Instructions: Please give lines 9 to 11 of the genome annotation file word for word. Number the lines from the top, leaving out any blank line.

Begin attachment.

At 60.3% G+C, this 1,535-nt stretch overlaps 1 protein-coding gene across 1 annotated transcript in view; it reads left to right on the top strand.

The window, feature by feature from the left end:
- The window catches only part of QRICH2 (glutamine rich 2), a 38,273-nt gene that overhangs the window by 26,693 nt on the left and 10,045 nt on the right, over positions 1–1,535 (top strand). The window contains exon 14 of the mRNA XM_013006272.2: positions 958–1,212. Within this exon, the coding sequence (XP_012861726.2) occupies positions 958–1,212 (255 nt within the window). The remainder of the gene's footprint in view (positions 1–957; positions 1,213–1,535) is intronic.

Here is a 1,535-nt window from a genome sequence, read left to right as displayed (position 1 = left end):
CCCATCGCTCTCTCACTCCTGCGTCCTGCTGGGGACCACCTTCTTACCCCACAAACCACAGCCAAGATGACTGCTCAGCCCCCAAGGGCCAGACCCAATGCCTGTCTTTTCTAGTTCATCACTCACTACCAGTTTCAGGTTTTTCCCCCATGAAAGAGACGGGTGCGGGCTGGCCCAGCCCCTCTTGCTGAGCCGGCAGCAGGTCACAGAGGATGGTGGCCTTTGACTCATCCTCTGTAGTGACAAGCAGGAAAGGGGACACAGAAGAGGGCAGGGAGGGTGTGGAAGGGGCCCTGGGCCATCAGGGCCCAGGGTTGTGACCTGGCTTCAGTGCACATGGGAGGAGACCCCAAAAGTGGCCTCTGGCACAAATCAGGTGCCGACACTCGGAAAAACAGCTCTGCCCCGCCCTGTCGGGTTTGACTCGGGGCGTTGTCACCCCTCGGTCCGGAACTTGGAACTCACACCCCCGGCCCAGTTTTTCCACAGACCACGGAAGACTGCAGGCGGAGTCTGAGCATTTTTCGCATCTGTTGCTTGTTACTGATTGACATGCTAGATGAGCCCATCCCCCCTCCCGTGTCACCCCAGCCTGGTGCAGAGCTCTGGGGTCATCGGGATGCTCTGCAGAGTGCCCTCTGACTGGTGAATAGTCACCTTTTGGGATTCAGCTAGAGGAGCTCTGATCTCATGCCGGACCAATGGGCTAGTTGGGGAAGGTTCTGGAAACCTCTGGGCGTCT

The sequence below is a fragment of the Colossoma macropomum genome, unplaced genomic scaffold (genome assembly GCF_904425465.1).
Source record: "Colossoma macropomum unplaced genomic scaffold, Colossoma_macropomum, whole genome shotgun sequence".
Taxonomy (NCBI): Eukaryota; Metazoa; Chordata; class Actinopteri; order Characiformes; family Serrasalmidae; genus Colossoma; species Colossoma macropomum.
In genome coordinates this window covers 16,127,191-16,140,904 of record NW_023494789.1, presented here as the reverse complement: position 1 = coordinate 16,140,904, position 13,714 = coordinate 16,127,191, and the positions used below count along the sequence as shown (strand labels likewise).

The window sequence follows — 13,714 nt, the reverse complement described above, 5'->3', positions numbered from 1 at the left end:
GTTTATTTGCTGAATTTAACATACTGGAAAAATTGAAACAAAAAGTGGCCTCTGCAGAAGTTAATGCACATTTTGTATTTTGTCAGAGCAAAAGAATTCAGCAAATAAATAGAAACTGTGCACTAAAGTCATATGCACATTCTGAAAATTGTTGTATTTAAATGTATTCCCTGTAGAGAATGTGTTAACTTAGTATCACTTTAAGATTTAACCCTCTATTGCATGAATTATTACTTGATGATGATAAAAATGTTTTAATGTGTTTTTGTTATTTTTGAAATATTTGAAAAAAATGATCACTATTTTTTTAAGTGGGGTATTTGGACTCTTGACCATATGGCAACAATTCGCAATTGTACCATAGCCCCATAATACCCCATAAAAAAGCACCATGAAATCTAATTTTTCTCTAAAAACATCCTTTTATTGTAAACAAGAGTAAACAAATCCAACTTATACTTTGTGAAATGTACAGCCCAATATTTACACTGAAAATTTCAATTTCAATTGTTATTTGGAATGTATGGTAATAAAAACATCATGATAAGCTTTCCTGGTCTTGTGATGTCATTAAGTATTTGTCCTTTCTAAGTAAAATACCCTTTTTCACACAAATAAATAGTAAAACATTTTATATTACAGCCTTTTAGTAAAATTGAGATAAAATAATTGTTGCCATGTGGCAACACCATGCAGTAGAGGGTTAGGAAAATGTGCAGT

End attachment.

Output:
In genome coordinates this window covers 16,127,191-16,140,904 of record NW_023494789.1, presented here as the reverse complement: position 1 = coordinate 16,140,904, position 13,714 = coordinate 16,127,191, and the positions used below count along the sequence as shown (strand labels likewise).

The window sequence follows — 13,714 nt, the reverse complement described above, 5'->3', positions numbered from 1 at the left end:
GTTTATTTGCTGAATTTAACATACTGGAAAAATTGAAACAAAAAGTGGCCTCTGCAGAAGTTAATGCACATTTTGTATTTTGTCAGAGCAAAAGAATTCAGCAAATAAATAGAAACTGTGCACTAAAGTCATATGCACATTCTGAAAATTGTTGTATTTAAATGTATTCCCTGTAGAGAATGTGTTAACTTAGTATCACTTTAAGATTTAACCCTCTATTGCATGAATTATTACTTGATGATGATAAAAATGTTTTAATGTGTTTTTGTTATTTTTGAAATATTTGAAAAAAATGATCACTATTTTTTTAAGTGGGGTATTTGGACTCTTGACCATATGGCAACAATTCGCAATTGTACCATAGCCCCATAATACCCCATAAAAAAGCACCATGAAATCTAATTTTTCTCTAAAAACATCCTTTTATTGTAAACAAGAGTAAACAAATCCAACTTATACTTTGTGAAATGTACAGCCCAATATTTACACTGAAAATTTCAATTTCAATTGTTATTTGGAATGTATGGTAATAAAAACATCATGATAAGCTTTCCTGGTCTTGTGATGTCATTAAGTATTTGTCCTTTCTAAGTAAAATACCCTTTTTCACACAAATAAATAGTAAAACATTTTATATTACAGCCTTTTAGTAAAATTGAGATAAAATAATTGTTGCCATGTGGCAACACCATGCAGTAGAGGGTTAGGAAAATGTGCAGT